“I strongly opposed him based on his views on executive power, which will continue to haunt our country, as well as how he behaved, including the allegations that we are hearing more about today,” she told ABC’s “This Week.”
Republican Senator Ted Cruz dismissed the new allegation, however, as “the obsession with the far left with trying to smear Justice Kavanaugh by going 30 years back with anonymous sources.”
The flag-draped coffin had arrived, followed by black-clad family members, their heads bowed. Several dozen suited dignitaries marched in, chests puffed out. Military members stood rigid and proud. All of the pomp and circumstance one would expect at the memorial for a man hailed as an African icon was in place Saturday for the final public sendoff for Robert Mugabe.
But there was just one thing missing: A crowd.
Because, for the man known as the father of his nation, very few of Mugabe’s 16 million “children” showed up for his final public sendoff Saturday at Harare’s National Sports Stadium. The 60,000-capacity stadium was maybe one-third full. It was a poor showing compared to previous events, like the packed-to-the-rafters inauguration of the man who used the military to force Mugabe to resign two years ago.
Mugabe, the first president of independent Zimbabwe, died last week at the age of 95, after ruling for 37 years.
In attendance were a smattering of African heads of state and former heads of state – but no major leaders from outside the continent. Those who came included leaders like Teodoro Obiang Nguema Mbasogo – who has ruled Equatorial Guinea with an iron fist since 1979 – and Kenyan President Uhuru Kenyatta, the son of independent Kenya’s first president. They praised Mugabe for fighting to liberate his country from the yoke of centuries of colonial rule.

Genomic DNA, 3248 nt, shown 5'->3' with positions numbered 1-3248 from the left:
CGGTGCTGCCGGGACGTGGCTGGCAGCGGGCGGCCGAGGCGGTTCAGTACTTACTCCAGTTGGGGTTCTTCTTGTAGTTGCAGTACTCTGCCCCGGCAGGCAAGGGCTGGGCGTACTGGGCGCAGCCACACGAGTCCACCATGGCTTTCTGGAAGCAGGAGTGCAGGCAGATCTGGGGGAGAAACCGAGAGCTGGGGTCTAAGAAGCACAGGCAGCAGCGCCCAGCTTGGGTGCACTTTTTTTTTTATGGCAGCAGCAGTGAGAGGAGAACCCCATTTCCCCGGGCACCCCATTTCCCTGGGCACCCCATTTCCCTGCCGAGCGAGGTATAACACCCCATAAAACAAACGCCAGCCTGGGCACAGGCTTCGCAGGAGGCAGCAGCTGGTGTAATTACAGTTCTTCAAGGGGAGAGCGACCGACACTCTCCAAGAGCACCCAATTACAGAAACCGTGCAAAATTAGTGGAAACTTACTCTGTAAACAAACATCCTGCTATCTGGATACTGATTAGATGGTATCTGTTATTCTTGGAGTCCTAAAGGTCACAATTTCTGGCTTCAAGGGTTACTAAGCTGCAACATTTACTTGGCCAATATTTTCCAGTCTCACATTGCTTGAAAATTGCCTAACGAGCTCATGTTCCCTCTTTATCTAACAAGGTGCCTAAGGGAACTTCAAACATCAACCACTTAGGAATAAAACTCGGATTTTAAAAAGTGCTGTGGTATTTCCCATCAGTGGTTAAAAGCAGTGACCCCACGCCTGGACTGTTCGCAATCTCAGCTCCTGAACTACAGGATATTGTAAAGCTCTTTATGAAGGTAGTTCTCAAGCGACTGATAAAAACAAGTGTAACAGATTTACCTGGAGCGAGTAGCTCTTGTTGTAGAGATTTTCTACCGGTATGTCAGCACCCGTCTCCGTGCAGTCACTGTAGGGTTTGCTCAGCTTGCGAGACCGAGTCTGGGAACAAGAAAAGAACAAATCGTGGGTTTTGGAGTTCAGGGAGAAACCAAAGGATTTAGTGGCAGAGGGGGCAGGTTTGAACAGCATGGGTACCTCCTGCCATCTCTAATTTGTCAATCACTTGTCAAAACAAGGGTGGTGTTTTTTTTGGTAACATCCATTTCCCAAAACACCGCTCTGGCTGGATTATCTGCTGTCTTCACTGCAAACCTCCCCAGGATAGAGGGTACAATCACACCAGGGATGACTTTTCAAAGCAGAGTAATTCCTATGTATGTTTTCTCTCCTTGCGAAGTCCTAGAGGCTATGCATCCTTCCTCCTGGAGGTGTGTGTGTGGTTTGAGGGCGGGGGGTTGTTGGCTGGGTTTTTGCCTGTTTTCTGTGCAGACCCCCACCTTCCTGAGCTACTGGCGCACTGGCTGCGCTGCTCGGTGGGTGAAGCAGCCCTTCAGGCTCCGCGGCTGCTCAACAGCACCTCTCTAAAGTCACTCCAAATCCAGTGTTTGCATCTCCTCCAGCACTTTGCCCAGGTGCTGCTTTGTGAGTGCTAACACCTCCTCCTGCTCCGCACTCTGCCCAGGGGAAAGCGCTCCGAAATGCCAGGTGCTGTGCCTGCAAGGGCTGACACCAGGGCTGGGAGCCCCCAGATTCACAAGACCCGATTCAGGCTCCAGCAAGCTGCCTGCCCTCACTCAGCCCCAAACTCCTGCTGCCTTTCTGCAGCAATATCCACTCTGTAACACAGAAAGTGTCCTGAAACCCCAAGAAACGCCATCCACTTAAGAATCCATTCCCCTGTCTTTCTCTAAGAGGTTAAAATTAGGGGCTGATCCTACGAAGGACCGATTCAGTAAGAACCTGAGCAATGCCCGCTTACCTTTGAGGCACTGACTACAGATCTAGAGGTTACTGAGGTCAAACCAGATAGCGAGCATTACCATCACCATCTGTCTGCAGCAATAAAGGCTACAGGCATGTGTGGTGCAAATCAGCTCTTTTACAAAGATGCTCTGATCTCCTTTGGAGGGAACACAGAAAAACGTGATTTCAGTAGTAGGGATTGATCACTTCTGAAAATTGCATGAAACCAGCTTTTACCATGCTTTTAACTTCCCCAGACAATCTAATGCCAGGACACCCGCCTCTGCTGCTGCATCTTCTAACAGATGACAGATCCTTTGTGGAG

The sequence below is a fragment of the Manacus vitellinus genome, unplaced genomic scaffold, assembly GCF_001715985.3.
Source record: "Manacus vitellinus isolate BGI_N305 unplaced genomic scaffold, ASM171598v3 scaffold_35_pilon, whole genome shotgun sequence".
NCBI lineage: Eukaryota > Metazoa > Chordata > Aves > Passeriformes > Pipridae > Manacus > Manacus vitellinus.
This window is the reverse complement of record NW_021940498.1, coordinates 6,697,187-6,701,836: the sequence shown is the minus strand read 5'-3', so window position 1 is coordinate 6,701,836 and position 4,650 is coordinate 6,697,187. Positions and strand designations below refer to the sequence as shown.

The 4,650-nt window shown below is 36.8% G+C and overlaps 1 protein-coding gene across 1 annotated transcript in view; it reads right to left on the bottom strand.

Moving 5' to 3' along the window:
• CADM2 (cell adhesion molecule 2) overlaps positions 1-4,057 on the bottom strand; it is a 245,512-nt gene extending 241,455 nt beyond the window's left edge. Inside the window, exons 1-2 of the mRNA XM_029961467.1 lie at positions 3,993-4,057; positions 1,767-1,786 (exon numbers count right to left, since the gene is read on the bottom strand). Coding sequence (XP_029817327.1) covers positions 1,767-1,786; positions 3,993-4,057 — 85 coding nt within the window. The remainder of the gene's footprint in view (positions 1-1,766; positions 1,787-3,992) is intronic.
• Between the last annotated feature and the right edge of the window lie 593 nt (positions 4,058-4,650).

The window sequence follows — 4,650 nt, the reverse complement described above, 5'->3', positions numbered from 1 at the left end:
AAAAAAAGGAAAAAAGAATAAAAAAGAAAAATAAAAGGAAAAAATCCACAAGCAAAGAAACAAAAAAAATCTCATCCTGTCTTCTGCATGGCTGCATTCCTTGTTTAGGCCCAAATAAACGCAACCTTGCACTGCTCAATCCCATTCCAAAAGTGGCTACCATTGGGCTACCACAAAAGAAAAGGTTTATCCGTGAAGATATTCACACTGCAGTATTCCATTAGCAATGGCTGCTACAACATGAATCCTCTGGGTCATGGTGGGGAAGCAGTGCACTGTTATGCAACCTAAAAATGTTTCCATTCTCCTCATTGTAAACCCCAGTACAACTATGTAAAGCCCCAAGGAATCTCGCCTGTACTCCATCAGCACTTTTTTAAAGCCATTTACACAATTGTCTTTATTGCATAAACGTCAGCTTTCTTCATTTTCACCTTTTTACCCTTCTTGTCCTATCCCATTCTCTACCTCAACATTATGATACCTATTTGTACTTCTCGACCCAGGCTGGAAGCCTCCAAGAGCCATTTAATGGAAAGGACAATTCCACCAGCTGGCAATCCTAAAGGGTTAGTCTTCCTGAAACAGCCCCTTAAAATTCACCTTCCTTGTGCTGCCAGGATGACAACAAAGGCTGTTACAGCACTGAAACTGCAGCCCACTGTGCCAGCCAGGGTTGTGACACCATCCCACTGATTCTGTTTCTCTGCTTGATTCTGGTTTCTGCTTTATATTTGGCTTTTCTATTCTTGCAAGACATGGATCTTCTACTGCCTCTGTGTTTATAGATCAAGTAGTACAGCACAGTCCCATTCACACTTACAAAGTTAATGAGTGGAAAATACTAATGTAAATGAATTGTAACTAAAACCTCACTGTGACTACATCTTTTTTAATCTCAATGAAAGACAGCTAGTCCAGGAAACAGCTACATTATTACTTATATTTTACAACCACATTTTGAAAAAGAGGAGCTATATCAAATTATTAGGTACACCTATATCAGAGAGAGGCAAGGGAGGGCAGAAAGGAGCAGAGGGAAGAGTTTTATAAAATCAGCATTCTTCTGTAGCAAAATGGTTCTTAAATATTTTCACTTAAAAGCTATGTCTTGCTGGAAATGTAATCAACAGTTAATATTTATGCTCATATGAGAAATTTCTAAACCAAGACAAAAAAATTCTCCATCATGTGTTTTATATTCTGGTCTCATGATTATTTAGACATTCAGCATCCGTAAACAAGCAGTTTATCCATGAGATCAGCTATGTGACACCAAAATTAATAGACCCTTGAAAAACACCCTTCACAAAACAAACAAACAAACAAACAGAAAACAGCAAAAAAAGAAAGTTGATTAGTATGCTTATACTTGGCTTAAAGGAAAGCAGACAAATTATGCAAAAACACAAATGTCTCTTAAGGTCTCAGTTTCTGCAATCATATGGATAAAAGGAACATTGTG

But his own family described Mugabe, who was forced to resign in 2017, as a bitter man. His widow, Grace, draped head-to-toe in black lace, stood on the dais, her head down. The family’s spokesman, Walter Chidakwa, hailed the leader, but also offered some sharp words.
“Towards the end of his life,” he said, “he was a sad man. A sad, sad, sad man.”
So where was everyone on this sunny Saturday?
Many were in one of Harare’s hours-long petrol queues – a consequence of the shattered economy that many blame Mugabe for.
Teacher Betty Mukombani told VOA she had no interest in driving to the stadium to bid farewell. At the time, she was staring down a four-hour wait in a petrol queue just a five-minute drive from the stadium.
“He’s the one who ruined the economy of Zimbabwe, so I have no interest in burying such a criminal,” she said.
And others in the queue, like archeologist Happy Marufu, say they have real relatives they’d rather be with.
“I should be doing something else or sometimes even relaxing with my family,” he said.
Even those who turned out to see off the father of the nation couldn’t resist making a point about this country’s ruined economy.
They sang, hundreds of them: Before, bread cost $1. Now, it costs $10.
Congo’s National Ebola Response Committee says confirmed Ebola deaths in the east of the sprawling African nation are nearing 2,000 and confirmed cases of the virus have exceeded 3,000.
The committee released the latest numbers Friday after a discussion in Goma by the Catholic Church and the Anglican Church about efforts to help stem the spread of Ebola in communities. A mistrust of health workers and widespread security issues still threaten the fight against the second deadliest outbreak of Ebola in history in a region where armed groups have fought for decades over the mineral-rich land.
The committee reported 3,002 confirmed Ebola cases with 1,974 deaths.
The World Health Organization said Friday they recorded the lowest weekly incidence of Ebola since March 2019 with 40 new cases, but said it was unclear if this positive trend would continue.
While the political and economic crisis worsens in Venezuela, countries in the Western Hemisphere continue to be economically impacted by migrants seeking refuge and asylum. To help alleviate some of the burden, the United States Navy has deployed the Comfort hospital ship to assist countries like Colombia, Ecuador and Costa Rica. VOA’s Cristina Caicedo Smit visited the ship on one of its last stops, Trinidad and Tobago.